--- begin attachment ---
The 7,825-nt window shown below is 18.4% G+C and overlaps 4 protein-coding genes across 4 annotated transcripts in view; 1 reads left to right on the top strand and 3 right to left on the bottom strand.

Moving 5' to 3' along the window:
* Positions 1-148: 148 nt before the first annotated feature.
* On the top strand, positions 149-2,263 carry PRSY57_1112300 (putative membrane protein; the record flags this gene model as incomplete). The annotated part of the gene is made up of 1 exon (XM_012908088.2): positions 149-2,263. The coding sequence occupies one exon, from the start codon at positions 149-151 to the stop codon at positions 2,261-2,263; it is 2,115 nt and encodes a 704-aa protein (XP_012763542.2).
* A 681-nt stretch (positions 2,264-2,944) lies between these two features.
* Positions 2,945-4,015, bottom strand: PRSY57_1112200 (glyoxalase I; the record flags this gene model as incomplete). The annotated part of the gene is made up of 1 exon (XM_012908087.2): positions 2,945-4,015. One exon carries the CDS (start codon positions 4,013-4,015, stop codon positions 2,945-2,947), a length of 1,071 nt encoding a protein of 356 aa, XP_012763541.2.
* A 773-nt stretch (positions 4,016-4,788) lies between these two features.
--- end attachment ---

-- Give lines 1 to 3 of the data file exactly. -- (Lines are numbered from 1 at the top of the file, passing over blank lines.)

The 7,825-nt window shown below is 18.4% G+C and overlaps 4 protein-coding genes across 4 annotated transcripts in view; 1 reads left to right on the top strand and 3 right to left on the bottom strand.

Moving 5' to 3' along the window:
* Positions 1-148: 148 nt before the first annotated feature.